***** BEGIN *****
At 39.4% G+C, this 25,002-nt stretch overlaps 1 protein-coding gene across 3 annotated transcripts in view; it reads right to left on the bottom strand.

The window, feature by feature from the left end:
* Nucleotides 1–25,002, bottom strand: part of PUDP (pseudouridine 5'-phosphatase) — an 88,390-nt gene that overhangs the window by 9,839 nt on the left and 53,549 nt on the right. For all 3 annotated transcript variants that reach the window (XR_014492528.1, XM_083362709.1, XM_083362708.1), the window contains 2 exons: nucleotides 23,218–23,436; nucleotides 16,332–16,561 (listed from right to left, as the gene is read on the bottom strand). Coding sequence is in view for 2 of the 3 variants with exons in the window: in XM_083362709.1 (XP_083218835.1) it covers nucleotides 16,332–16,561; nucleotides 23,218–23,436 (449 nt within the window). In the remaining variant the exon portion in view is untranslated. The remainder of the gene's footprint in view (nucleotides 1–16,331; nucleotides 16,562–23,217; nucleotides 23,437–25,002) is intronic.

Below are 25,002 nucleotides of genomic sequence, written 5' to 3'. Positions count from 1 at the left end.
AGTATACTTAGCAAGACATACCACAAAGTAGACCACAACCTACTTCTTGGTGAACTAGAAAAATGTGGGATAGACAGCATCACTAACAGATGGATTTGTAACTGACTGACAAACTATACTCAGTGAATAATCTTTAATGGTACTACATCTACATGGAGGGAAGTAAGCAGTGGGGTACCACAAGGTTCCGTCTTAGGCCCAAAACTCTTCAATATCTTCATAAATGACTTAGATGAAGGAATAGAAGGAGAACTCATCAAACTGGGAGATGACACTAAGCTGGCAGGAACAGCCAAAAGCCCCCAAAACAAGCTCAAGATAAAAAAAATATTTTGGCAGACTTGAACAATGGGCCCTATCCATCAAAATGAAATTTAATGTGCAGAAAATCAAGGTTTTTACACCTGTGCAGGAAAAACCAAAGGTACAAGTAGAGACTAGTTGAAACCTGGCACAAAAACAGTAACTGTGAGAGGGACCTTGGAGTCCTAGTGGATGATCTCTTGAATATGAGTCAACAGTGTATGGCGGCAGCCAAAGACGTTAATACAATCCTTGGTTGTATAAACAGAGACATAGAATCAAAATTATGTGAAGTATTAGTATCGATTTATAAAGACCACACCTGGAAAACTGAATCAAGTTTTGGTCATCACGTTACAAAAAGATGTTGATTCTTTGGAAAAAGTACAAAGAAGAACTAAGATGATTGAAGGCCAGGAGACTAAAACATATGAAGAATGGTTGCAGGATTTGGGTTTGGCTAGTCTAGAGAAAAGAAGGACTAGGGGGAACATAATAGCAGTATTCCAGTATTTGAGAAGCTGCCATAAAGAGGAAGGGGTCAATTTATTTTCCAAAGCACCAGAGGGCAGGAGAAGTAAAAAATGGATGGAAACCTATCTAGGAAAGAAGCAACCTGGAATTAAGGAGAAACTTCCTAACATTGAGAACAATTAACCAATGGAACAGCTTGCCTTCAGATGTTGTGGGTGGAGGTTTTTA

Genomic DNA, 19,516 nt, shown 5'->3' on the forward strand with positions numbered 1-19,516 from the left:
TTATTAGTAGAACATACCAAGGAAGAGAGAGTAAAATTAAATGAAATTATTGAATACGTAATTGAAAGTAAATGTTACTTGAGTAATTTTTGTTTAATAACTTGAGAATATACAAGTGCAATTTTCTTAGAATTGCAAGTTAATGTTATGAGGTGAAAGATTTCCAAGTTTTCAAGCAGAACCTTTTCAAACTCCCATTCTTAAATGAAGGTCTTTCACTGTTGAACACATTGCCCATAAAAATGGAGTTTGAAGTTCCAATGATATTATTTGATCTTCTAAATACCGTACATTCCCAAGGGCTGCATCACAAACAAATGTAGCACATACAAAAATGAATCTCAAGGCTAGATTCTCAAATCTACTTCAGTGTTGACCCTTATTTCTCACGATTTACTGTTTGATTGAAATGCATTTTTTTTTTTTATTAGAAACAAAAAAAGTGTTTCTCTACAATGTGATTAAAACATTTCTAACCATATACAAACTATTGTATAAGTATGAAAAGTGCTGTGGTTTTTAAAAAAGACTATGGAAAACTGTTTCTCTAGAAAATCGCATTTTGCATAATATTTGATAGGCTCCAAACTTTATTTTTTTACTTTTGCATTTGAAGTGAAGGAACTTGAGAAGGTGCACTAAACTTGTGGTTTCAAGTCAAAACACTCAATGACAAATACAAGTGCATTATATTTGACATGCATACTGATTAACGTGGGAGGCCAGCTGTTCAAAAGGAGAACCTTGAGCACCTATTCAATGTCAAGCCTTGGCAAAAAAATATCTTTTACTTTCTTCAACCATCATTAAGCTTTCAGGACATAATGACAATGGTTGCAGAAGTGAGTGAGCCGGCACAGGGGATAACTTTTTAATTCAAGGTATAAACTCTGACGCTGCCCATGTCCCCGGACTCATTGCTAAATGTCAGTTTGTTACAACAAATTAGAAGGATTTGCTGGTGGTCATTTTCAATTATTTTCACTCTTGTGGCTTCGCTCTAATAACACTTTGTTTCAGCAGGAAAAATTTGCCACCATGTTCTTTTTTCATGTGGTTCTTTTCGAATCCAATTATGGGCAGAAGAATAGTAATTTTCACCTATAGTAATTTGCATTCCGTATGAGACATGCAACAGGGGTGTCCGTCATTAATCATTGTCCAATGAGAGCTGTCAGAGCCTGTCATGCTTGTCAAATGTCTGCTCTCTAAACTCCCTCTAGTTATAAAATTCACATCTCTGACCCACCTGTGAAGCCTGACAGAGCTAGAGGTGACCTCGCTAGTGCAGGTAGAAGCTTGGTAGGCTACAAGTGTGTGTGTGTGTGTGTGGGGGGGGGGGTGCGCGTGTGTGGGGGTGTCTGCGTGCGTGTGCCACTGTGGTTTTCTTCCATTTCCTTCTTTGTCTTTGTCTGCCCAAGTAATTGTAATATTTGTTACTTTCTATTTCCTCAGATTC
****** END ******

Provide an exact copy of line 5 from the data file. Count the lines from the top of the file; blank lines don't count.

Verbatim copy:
AGTATACTTAGCAAGACATACCACAAAGTAGACCACAACCTACTTCTTGGTGAACTAGAAAAATGTGGGATAGACAGCATCACTAACAGATGGATTTGTAACTGACTGACAAACTATACTCAGTGAATAATCTTTAATGGTACTACATCTACATGGAGGGAAGTAAGCAGTGGGGTACCACAAGGTTCCGTCTTAGGCCCAAAACTCTTCAATATCTTCATAAATGACTTAGATGAAGGAATAGAAGGAGAACTCATCAAACTGGGAGATGACACTAAGCTGGCAGGAACAGCCAAAAGCCCCCAAAACAAGCTCAAGATAAAAAAAATATTTTGGCAGACTTGAACAATGGGCCCTATCCATCAAAATGAAATTTAATGTGCAGAAAATCAAGGTTTTTACACCTGTGCAGGAAAAACCAAAGGTACAAGTAGAGACTAGTTGAAACCTGGCACAAAAACAGTAACTGTGAGAGGGACCTTGGAGTCCTAGTGGATGATCTCTTGAATATGAGTCAACAGTGTATGGCGGCAGCCAAAGACGTTAATACAATCCTTGGTTGTATAAACAGAGACATAGAATCAAAATTATGTGAAGTATTAGTATCGATTTATAAAGACCACACCTGGAAAACTGAATCAAGTTTTGGTCATCACGTTACAAAAAGATGTTGATTCTTTGGAAAAAGTACAAAGAAGAACTAAGATGATTGAAGGCCAGGAGACTAAAACATATGAAGAATGGTTGCAGGATTTGGGTTTGGCTAGTCTAGAGAAAAGAAGGACTAGGGGGAACATAATAGCAGTATTCCAGTATTTGAGAAGCTGCCATAAAGAGGAAGGGGTCAATTTATTTTCCAAAGCACCAGAGGGCAGGAGAAGTAAAAAATGGATGGAAACCTATCTAGGAAAGAAGCAACCTGGAATTAAGGAGAAACTTCCTAACATTGAGAACAATTAACCAATGGAACAGCTTGCCTTCAGATGTTGTGGGTGGAGGTTTTTA